Giesing v. Schindler Elevator Corp.

Decision Date02 September 2022
Docket Number2:21-cv-4181-NKL
CourtU.S. District Court — Western District of Missouri


Defendant Schindler Elevator Corporation moves for summary judgment on Plaintiff Dena Giesing's claim of res ipsa loquitor negligence, stemming from her injury on an elevator installed and exclusively maintained by Schindler. See Doc. 32. As explained in detail below, because material disputes of fact preclude summary judgment and a reasonable jury could find in Ms. Giesing's favor Schindler's Motion is DENIED.[1]


Ms Giesing worked as a respiratory therapist at St. Mary's Hospital in Jefferson City, Missouri. On October 13, 2019 Ms. Giesing and a coworker used an elevator at St. Mary's. Ms. Giesing traveled with her “workstation-on-wheels” cart. When the elevator arrived, Ms. Giesing walked backwards into the elevator, pulling her cart. Ms. Giesing had one hand on each side of the cart, with her left hand inside the elevator close to her body and her right “not more than halfway toward the front of the cart.” Doc. 36 (Ms. Giesing's Response to Schindler's Statement of Material Facts), at ¶ 45. While she backed onto the elevator, Ms. Giesing's head was turned to the left as she spoke with her coworker; she was not paying attention to the elevator doors as they closed. However, she felt a sudden and intense pain in her right hand and realized that the elevator door had closed on her cart and her right hand. She then jerked her hand out of the elevator door. Once her cart was removed from the elevator doors, the doors closed and continued to the second floor. After leaving the elevator on the second floor, Ms. Giesing continued her work. However, within an hour, Ms. Giesing sought care at St. Mary's emergency department. Her fifth metacarpal bone (the bone that leads to the pinky finger) on her right hand was fractured.

The Parties dispute how much of the cart-and by extension, Ms. Giesing's right hand- remained outside the elevator when it closed. Ms. Giesing maintains that at least part of her cart remained outside of the elevator when the door closed. See Doc. 38, ¶¶ 7-13;[2] Doc. 36-9 (Giesing Dep.), at 76:5-77:15, 79:17-21.[3] She further states that part of the cart and her hand were in the elevator's threshold, that is, the portion of the elevator's entrance that is usually covered by the elevator's retracting door. The rest of Ms. Giesing's body had passed the elevator's threshold before the door shut.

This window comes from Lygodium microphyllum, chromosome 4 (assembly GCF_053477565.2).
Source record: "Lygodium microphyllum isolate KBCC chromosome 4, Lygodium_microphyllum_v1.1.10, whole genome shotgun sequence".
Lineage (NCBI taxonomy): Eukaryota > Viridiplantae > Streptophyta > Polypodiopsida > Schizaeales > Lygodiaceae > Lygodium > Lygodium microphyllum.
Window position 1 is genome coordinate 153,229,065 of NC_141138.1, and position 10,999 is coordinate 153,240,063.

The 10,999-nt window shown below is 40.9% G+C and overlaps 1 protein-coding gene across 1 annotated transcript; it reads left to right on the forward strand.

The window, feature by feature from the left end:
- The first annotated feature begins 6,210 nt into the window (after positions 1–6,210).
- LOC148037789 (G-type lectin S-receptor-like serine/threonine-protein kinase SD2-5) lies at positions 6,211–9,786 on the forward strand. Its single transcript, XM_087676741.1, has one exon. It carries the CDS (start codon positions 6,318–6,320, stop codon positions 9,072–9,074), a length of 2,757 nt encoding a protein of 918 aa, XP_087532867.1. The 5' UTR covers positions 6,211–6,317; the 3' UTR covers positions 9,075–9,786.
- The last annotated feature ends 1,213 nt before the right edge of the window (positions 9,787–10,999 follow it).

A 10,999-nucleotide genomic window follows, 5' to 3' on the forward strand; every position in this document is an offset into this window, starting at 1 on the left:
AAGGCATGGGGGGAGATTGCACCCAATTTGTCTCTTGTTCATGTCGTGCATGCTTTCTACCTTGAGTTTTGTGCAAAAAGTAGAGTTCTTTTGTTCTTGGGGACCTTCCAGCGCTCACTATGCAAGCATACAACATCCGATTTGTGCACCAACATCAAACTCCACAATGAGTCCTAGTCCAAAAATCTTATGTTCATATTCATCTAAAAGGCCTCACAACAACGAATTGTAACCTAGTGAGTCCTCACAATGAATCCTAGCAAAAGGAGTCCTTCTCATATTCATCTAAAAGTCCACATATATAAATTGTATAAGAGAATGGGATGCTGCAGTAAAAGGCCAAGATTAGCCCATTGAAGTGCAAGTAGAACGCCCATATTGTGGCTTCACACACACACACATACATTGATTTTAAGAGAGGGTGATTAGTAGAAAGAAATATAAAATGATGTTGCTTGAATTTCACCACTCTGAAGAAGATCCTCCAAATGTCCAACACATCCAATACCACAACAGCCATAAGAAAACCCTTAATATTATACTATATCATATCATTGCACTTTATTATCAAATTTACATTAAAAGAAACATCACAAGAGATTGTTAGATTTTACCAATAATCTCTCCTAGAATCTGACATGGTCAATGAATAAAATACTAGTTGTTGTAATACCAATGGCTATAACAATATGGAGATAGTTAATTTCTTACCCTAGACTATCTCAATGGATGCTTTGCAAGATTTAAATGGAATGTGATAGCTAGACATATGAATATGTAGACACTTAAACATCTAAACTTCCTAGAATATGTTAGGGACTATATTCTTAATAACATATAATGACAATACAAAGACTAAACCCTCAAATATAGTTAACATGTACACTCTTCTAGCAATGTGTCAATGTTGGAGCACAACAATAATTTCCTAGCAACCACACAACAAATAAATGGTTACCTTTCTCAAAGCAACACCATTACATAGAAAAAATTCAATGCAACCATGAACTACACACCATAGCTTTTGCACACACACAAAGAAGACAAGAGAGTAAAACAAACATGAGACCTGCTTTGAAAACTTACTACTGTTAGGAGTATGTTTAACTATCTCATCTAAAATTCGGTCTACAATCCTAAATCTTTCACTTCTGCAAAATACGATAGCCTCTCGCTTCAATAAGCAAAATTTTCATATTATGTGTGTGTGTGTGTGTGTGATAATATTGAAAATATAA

Schindler suggests instead that Ms. Giesing and her cart were mostly within the elevator, but that part of her cart and hand were within the “Dead Zone” on the elevator's threshold, a two-inch section in the elevator's doorframe which is not protected by the elevator's WECO light curtain detectors. See generally Doc. 36, ¶¶ 13-17. For that to be true, none of Ms. Giesing's cart could have remained outside of the elevator. The light curtain detector has 94 non-parallel beams that span the length of the elevator's doors; if any beam is interrupted, the detectors are designed to reopen the elevator's doors. The two-inch dead zone is a standard part of the elevator's design, and it was consistent with the version of the Missouri Elevator Code in effect on the date of Ms. Giesing's injury. Schindler asserts that it performed appropriate preventative maintenance and that the elevator was functioning properly on the date of Ms. Giesing's injury; Ms. Giesing disputes both claims.

The elevator on which Ms. Giesing was injured is known as Elevator No. 8. Schindler installed Elevator No. 8 at St. Mary's and maintains an exclusive preventative maintenance contract. Per the contract, Schindler agreed to, on a periodic basis “examine, lubricate, adjust, and as needed or if usage mandates, repair, or replace Covered Components” of St. Mary's elevators. See Doc. 38, at 8, ¶ 33. Schindler-and only Schindler-had access to the elevator to conduct maintenance or repairs. Doc. 3 8, ¶ 36-37.[4] St. Mary's was specifically required to prevent others from accessing the elevator's components.

The Parties dispute the degree to which Schindler actually maintained Elevator No. 8, but agree that Schindler's technician was at St. Mary's at least four times between December 2016 and February 14, 2019. Schindler had last serviced Elevator No. 8 approximately eight months before Ms. Giesing's injury. Elevator No. 8 is also subject to inspections by the State of Missouri. It was inspected on October 8, 2018-just over a year before Ms. Giesing's injury-and in December of 2019, several months after the injury. Both times, Elevator No. 8 passed inspection and no variations or code violations were identified. Other than Ms. Giesing's injury, there have been no reported instances or allegations of Elevator No. 8 closing on a person or object, or otherwise failing to function in an ordinary manner.